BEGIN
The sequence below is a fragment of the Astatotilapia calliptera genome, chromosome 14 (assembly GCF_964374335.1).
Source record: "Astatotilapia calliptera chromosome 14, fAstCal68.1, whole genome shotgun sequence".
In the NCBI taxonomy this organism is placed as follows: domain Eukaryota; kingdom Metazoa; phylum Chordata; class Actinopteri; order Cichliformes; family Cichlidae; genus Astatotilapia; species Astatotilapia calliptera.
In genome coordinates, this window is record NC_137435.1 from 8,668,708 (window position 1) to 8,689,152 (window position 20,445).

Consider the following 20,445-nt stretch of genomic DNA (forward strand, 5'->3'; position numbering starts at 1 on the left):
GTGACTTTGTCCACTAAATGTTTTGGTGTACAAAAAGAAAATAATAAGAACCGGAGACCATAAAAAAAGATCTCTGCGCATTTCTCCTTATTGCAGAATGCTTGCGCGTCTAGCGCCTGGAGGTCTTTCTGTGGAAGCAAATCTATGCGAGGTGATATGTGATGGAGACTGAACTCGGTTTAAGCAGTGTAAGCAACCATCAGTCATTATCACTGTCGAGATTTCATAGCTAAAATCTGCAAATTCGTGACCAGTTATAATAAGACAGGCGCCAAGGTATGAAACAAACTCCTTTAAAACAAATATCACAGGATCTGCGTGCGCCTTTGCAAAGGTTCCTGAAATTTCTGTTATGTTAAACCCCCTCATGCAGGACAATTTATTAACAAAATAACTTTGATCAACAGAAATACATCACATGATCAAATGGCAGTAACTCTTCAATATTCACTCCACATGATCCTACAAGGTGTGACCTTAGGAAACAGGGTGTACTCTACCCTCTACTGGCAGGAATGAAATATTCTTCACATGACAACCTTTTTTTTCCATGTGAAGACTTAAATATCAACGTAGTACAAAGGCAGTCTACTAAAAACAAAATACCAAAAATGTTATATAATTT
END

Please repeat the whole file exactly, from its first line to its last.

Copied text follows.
The sequence below is a fragment of the Astatotilapia calliptera genome, chromosome 14 (assembly GCF_964374335.1).
Source record: "Astatotilapia calliptera chromosome 14, fAstCal68.1, whole genome shotgun sequence".
In the NCBI taxonomy this organism is placed as follows: domain Eukaryota; kingdom Metazoa; phylum Chordata; class Actinopteri; order Cichliformes; family Cichlidae; genus Astatotilapia; species Astatotilapia calliptera.
In genome coordinates, this window is record NC_137435.1 from 8,668,708 (window position 1) to 8,689,152 (window position 20,445).

Consider the following 20,445-nt stretch of genomic DNA (forward strand, 5'->3'; position numbering starts at 1 on the left):
GTGACTTTGTCCACTAAATGTTTTGGTGTACAAAAAGAAAATAATAAGAACCGGAGACCATAAAAAAAGATCTCTGCGCATTTCTCCTTATTGCAGAATGCTTGCGCGTCTAGCGCCTGGAGGTCTTTCTGTGGAAGCAAATCTATGCGAGGTGATATGTGATGGAGACTGAACTCGGTTTAAGCAGTGTAAGCAACCATCAGTCATTATCACTGTCGAGATTTCATAGCTAAAATCTGCAAATTCGTGACCAGTTATAATAAGACAGGCGCCAAGGTATGAAACAAACTCCTTTAAAACAAATATCACAGGATCTGCGTGCGCCTTTGCAAAGGTTCCTGAAATTTCTGTTATGTTAAACCCCCTCATGCAGGACAATTTATTAACAAAATAACTTTGATCAACAGAAATACATCACATGATCAAATGGCAGTAACTCTTCAATATTCACTCCACATGATCCTACAAGGTGTGACCTTAGGAAACAGGGTGTACTCTACCCTCTACTGGCAGGAATGAAATATTCTTCACATGACAACCTTTTTTTTCCATGTGAAGACTTAAATATCAACGTAGTACAAAGGCAGTCTACTAAAAACAAAATACCAAAAATGTTATATAATTT